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Reckless sales promos could damage the car brand

Eye-popping deals are popular now, but are they advisable?

Automotive sales promos these days are almost giving away the vehicle already. IMAGE BY NATALIYA KOMAROVA

The automotive sector, like many businesses, is beleaguered right now. While the market is starting to show signs of recovery, car sales are still a far cry from pre-pandemic levels. As a result, many dealers are resorting to creative and hard-hitting schemes to entice consumers back into their showrooms, virtually or otherwise.

With sales falling off a cliff, the immediate concern of many automobile retailers is to be able to finance their operating expenses in the short term—including keeping their people on the payroll. One way is to roll over their bank loans or increase their drawdowns on credit lines. Another, of course, is to raise cash by disposing of excessive car inventories that are idle in stockyards.

In an attempt to reduce inventories urgently, the marketing teams are working overtime to churn out come-ons for prospective buyers. And here lies the crux of the matter. Marketeers need to walk the fine line between ramping up sales and protecting (and even enhancing) brand value. Short-term gains in the area of cash generation should not result in devastating long-term losses where brand reputation is concerned. Customers can have very long memories.

Current promos feel a lot like those of fast-moving consumer goods. Buy one, take one? IMAGE BY DIGITAL STORM

In my mind, value creation is the most prudent way forward. Sales promotions that help customers get more from their purchases will result in a win-win solution. In these uncertain times, car buyers who are first-to-market are those whose purchase of cars is a necessity—their priority is not bargain-hunting. They need a car today in order to get to work or run essential tasks. We give them add-ons that make their ownership experience a better one (periodic maintenance packages, insurance-included offers, trade-in breaks, and extended warranty options).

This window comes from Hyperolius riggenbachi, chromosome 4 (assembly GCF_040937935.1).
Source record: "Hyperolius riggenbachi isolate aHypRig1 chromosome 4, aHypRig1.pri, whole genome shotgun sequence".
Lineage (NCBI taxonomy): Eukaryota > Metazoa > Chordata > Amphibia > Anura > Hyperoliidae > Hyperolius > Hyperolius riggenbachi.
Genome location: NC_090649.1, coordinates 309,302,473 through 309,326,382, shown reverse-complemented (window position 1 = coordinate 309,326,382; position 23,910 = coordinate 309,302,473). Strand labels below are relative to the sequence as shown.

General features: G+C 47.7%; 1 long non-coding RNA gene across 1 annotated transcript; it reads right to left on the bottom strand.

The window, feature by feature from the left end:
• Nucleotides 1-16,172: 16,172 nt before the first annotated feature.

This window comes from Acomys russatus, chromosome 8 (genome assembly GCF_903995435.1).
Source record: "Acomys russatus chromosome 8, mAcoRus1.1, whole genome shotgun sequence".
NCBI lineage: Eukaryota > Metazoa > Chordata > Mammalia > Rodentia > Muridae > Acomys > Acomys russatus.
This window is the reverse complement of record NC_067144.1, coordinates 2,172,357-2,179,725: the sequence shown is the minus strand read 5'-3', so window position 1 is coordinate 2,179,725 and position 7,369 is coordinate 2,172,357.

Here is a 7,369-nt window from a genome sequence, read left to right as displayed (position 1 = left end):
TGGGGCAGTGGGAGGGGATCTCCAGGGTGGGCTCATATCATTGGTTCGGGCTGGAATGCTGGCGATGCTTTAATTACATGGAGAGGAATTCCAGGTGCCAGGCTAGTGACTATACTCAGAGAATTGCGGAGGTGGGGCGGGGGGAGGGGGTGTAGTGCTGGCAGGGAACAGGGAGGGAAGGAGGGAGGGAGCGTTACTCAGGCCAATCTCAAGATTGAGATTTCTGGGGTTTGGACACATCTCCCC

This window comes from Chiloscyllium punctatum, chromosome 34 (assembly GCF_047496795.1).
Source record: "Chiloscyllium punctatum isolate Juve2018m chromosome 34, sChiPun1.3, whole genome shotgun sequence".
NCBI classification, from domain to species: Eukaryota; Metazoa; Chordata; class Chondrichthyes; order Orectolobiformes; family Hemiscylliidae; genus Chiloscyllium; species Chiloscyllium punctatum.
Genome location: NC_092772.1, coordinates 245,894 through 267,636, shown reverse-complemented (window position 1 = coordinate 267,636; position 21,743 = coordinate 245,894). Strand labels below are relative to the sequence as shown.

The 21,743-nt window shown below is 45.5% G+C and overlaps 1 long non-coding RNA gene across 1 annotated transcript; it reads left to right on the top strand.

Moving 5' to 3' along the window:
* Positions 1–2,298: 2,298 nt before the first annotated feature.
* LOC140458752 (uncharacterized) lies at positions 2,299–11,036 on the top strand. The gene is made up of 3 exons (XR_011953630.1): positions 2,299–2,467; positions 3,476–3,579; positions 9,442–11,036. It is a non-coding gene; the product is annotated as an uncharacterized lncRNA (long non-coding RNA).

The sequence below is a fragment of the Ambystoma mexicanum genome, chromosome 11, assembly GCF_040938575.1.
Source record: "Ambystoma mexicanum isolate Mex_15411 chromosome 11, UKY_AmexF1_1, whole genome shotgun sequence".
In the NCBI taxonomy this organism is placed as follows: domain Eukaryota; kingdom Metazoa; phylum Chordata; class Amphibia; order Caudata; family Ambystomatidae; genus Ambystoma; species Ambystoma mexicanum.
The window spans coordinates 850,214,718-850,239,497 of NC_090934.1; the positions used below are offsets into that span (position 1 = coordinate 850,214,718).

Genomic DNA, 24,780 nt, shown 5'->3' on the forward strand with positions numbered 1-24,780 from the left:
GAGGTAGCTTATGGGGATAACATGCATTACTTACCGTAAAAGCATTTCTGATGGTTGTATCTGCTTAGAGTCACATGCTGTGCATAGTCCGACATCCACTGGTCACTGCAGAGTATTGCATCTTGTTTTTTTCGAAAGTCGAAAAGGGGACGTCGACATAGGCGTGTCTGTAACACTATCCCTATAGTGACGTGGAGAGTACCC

In terms of affordability, my company offers packages that best suit our customers’ purchasing capacity. Through Toyota Financial Services (and other financing partners), we have low-down-payment or low-monthly-payment plans, balloon payment financing, full-service lease packages, and even our own subscription program.

It is tempting to go all out and throw in even the proverbial kitchen sink. To be fair, this might be a function of the dealer’s (or brand’s) compelling and present circumstances. However, I have strong concerns about this approach because it very clearly undermines the value of the cars and, more importantly, the brand. We have to guard against seemingly giving our cars away. To be sure, these head-turning promos will catch the attention of prospective buyers. In the end, though, they are buying the “deal” more than the car itself.

Short-term gains in the area of cash generation should not result in devastating long-term losses where brand reputation is concerned

In addition, huge (even enormous) discounts or freebies impair the basic price and value proposition of our vehicles. I am a very strong advocate of fair pricing; unbridled price cuts or offers make for a very slippery slope. It not only distorts the true value of the car, it also comes back to bite you down the road when you want to replace your vehicle. Owners will regrettably find that the resale value has been significantly eroded. Overall, it will result in a downward spiral for the customer and the brand owner. It’s a lose-lose situation.

Still, it is not my place to preach. Each business has its own priorities and recourses. I respect that. My way is to continue to partner with our customers for better value solutions. We must protect and preserve their purchase and ownership experience and, most of all, the trust they placed with us.

Vince S. Socco

Vince is the chairman of GT Capital Auto and Mobility Holdings, a post he accepted after his retirement from Toyota Motor Asia-Pacific. His career began in 1979 with Delta Motor Corporation (Toyota). He mentors everyone—in real life and through his ‘Navigator’ column.